The Government must act to stop the jump in energy prices.
The price hike recently announced by Npower is a bitter blow to millions of families. It will add more than £100 a year to typical bills and other energy companies are sure to follow.
When people are struggling to make ends meet the rise of nearly 10% in Npower prices – one of the largest ever increases – is simply unacceptable. Fuel Poverty Awareness Day will put the national spotlight on an issue that concerns families across the country.
I have been campaigning on energy prices for many years because many of my constituents struggle with their energy bills. Among the hardest hit are those with prepayment meters. The House of Commons Library has produced figures showing prepayment customers pay around 15% more on their gas bill than direct debit customers.
I launched a prepayment meter campaign last year and called on the Government to ensure fair tariffs for all. Following this campaign the Competition Markets Authority recommended that a cap on prepayment meters be implemented. This was a significant victory for my campaign as it will reduce the extra cost for prepayment customers. But it is not enough.
The price penalty on prepayment customers can be as much as £320. The cap will save prepayment customers around £80. That’s good news of course, but the Government simply must do more.
One in five families are being hit by the prepayment penalty. They are often the just about managing families, many with young children, who cannot afford to heat their homes. This often leads to damp homes and it is reckoned that cold-related ill health costs the NHS £1.36 billion each year with the elderly and the young suffering the most.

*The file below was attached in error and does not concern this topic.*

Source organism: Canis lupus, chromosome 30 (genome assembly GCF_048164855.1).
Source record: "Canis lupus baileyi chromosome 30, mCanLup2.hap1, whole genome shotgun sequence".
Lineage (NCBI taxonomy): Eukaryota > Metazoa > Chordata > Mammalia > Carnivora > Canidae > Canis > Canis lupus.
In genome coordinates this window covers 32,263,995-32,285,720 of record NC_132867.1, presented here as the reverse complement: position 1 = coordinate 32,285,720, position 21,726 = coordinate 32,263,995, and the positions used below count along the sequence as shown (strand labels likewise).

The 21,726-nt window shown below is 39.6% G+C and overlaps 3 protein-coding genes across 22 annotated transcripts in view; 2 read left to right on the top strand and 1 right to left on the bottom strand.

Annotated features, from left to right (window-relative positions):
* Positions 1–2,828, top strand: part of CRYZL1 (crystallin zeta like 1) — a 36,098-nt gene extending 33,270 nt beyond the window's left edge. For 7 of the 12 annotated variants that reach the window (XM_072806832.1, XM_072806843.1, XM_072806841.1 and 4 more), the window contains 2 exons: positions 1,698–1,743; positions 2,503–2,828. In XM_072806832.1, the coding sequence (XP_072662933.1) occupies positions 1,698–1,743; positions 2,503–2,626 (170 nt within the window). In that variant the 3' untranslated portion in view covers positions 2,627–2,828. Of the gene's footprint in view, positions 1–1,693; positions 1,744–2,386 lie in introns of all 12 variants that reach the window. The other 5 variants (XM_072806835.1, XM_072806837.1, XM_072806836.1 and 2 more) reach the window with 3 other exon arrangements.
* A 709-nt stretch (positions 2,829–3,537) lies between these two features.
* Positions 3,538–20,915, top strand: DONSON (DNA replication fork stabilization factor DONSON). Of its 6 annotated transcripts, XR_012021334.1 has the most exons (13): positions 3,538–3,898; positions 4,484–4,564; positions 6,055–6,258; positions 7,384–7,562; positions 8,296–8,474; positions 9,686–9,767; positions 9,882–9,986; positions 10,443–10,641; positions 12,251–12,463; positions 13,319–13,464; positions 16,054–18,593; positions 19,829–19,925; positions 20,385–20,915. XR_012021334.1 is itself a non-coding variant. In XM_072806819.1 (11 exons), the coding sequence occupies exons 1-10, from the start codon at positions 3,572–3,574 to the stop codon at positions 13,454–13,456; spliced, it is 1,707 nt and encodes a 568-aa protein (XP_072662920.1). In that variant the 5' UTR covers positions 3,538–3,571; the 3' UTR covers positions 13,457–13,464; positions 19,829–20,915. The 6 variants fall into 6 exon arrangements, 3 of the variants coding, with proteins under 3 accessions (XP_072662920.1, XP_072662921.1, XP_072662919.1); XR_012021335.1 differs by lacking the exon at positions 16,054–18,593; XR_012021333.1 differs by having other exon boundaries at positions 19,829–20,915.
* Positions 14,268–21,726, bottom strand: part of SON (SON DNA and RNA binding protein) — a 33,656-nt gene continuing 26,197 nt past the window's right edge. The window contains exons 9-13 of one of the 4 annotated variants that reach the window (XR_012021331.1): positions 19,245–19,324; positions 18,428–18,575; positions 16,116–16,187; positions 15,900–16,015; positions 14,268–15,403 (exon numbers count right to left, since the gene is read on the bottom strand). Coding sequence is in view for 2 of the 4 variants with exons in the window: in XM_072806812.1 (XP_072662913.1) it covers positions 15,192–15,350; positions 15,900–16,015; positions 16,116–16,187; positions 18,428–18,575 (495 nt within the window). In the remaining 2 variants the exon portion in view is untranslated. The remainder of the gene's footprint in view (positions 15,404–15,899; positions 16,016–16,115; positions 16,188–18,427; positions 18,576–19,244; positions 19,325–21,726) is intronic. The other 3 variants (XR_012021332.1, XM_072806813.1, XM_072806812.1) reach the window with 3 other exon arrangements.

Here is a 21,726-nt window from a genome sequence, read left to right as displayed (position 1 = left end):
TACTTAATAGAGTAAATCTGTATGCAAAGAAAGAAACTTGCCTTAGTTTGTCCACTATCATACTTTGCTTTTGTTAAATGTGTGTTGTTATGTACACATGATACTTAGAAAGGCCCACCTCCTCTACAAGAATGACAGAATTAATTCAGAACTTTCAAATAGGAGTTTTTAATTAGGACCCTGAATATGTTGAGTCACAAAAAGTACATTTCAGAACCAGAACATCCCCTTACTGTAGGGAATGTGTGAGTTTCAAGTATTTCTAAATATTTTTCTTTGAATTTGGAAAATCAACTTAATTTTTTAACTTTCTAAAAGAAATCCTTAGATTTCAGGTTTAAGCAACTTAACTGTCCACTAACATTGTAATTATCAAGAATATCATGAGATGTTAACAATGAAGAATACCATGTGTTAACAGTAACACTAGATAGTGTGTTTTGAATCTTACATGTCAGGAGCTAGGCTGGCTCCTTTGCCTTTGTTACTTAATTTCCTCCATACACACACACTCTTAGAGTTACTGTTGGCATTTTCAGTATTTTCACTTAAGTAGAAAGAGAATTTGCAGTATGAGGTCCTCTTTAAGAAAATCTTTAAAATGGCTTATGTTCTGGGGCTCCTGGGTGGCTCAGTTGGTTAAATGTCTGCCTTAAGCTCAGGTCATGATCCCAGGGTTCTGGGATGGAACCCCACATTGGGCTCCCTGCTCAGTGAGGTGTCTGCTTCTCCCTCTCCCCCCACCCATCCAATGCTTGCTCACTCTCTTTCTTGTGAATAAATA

Fuel poverty is a massive problem. It affects over four million UK households and in my constituency of Brent Central one in eight households are classified as fuel poor, which is higher than the national average of one in ten.
Families are facing the agonising decision about whether to heat or eat, and we have seen a rise in the use of food banks as a result. Last year the first ever Fuel Bank opened in my constituency, to help residents on prepayment meters who are struggling to pay their energy bills, which meant that they could not heat the food they received from the food bank.
In response to Labour campaigning on energy prices, former Prime Minister David Cameron said that his Government would legislate to ensure that customers receive the “lowest possible tariffs” from energy companies. The Prime Minister Theresa May has failed to honour that pledge. Her promise to look after vulnerable people – which must include those in fuel poverty – is proving to be all talk.
The Labour Party will continue to work towards ending fuel poverty and when in government we will put energy efficiency back on the agenda. Struggling families need more than warm words from this government, they need warm homes.